Another chemical in the cough mixture is Sodium citrate and may cause restlessness , decreased urine flow , low blood pressure , confusion and stopping of breathing resulting in death. There is high risk of side effects in people that have heart failure , kidney failure , chest problems or high blood pressure.

In conclusion

Here are my 2 cents thoughts;

Drug addiction is a preventable disease and the prevention programmes must involve all stakeholders such as the government , pharmaceutical companies , health professionals ,families, schools , communities , media, especially the social media which is very popular with the young generation. I call upon all stakeholders to work together to address this problem of addiction. Addiction is not something that you can wake up one day and shake it off. Even if the economy improves and jobs creation rises, we will still have a huge problem of people that are already addicted to certain drugs.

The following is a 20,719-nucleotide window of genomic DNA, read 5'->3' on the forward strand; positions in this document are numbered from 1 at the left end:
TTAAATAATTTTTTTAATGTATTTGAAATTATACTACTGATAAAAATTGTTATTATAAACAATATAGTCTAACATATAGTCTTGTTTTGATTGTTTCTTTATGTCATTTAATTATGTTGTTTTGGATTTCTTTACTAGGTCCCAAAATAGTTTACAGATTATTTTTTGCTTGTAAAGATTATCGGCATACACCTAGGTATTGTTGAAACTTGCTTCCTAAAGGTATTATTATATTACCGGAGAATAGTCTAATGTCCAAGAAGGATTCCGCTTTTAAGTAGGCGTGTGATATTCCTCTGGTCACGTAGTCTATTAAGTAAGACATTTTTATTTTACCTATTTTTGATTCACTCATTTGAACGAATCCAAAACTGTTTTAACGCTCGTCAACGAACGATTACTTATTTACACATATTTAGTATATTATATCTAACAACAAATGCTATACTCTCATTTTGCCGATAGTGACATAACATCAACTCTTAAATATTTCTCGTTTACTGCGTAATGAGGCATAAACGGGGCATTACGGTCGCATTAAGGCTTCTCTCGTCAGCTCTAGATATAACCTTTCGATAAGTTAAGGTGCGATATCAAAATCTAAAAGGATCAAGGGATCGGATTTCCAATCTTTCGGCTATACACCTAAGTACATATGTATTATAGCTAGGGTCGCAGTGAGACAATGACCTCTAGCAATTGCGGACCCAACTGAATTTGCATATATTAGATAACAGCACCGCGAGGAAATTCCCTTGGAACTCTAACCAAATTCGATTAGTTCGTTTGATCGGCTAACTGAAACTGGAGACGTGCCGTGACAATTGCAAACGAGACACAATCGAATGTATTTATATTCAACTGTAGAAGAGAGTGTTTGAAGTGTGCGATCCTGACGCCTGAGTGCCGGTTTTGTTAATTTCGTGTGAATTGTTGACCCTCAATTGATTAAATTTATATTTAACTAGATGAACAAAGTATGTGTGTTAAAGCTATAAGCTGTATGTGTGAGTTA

The health system must come up with a “turning point” programme that help those that are already abusing drugs. The programme must be easily accessible, non- judgemental and must be fit for purpose. It must be delivered at the right time to the right people by the right professionals.

A dedicated and committed political leadership must revisit the economic situation and revive it so that new jobs start to be created which will be able to bring hope to our youth.

The culture of corruption must the stopped and the culprits who facilitate the illicit traffic in a banned cough mixture must made to account for their evil deeds. No one should benefit by making our youth drug addicts and hopeless young people.